Europe's deficit stagnating global growth?
Europe's competitiveness deficit, and its competitiveness divide between southern and eastern Europe and their neighbours to the north, is the root cause of stagnating or declining growth and rising unemployment or fiscal instability in the region, finds a new report, Re-Building Europe's Competitiveness, published on Thursday by the World Economic Forum.
The report identifies three core areas - innovation and entrepreneurship, mobilizing talent, and product and service market efficiency - where Europe's competitiveness deficit is most pronounced.
It also concludes that the current fast pace of reform embarked upon by some European nations to boost labour market flexibility, encourage competition in products and services and boost innovation and entrepreneurship, while welcome, requires further action if it is to return Europe to a path of sustained prosperity.
To help Europe achieve this outcome, the report presents and discusses a number of competitiveness practices that some European countries have adopted successfully in the past, and identifies five success factors that Europe's political, business and civil society leaders should prioritize when implementing and scaling up reforms.
These are: strong collaboration across stakeholders; policy consistency; political leadership; sense of urgency; and, a strong and clear communication plan.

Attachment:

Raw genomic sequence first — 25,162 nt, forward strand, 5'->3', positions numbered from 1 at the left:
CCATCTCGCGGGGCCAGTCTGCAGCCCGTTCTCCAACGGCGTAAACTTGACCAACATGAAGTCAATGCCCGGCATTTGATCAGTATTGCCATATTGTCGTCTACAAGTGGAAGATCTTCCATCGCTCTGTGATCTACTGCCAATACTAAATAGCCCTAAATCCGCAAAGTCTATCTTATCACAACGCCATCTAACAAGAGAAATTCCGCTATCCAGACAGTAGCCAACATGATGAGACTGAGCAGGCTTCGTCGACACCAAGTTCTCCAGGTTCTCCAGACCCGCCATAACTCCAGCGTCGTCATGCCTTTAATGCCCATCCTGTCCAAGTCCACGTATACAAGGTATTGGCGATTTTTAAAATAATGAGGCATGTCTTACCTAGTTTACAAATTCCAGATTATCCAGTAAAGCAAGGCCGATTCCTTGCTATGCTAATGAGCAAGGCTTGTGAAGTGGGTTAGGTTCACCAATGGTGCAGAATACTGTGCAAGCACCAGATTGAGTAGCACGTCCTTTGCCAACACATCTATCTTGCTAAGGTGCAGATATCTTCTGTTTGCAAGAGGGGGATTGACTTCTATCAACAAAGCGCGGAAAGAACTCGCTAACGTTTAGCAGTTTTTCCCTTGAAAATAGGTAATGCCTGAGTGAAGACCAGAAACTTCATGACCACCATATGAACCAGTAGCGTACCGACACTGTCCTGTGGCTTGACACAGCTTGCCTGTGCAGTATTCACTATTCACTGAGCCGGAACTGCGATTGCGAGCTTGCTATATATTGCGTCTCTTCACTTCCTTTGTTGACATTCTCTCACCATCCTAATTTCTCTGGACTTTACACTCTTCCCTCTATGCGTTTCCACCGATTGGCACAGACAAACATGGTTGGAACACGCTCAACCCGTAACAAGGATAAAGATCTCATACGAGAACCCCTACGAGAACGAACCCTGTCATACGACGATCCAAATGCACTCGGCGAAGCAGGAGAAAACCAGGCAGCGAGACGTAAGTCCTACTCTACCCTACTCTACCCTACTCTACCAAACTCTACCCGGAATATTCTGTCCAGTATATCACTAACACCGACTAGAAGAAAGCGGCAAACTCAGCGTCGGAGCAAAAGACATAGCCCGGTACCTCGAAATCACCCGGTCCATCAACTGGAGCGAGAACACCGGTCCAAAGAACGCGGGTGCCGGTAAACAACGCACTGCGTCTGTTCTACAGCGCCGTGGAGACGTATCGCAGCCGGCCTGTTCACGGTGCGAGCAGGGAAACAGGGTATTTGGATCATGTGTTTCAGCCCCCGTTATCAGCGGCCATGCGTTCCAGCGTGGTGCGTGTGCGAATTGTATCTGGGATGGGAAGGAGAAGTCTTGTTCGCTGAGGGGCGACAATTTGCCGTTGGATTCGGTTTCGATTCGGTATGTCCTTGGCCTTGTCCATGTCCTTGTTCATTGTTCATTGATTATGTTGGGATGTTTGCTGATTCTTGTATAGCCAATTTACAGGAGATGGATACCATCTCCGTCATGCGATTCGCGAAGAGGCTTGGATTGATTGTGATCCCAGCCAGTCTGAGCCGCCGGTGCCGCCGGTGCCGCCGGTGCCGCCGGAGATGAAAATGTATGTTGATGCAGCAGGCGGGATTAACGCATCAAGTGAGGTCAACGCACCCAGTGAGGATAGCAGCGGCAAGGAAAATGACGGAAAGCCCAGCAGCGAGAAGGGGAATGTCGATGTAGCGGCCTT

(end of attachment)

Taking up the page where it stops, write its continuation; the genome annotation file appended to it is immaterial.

The report, which contributes to the ongoing efforts of the World Economic Forum to support Europe in addressing its current economic and social challenges, was drafted in cooperation with Roland Berger Strategy Consultants.
By drawing on measures already undertaken successfully by European nations, the report ultimately finds that, should Europe's reform programme continue to be properly implemented and scaled up, competitiveness can be restored, with the region's core values of partnership and social inclusion preserved.
"We hope that this report will provide policy-makers, business and civil society leaders with an important tool in adopting measures needed to rebuild Europe's competitiveness and inspire a strategic dialogue between stakeholders," said Professor Klaus Schwab, Founder and Executive Chairman, World Economic Forum.
"Europe is home to a range of world-class businesses that have continuously shown they are able to adapt to new challenges. Targeted reforms in innovation and entrepreneurship, labour markets, product and service markets, together with fiscal consolidation, can rebuild Europe's competitiveness," said Martin Wittig, Chief Executive Officer of Roland Berger Strategy Consultants.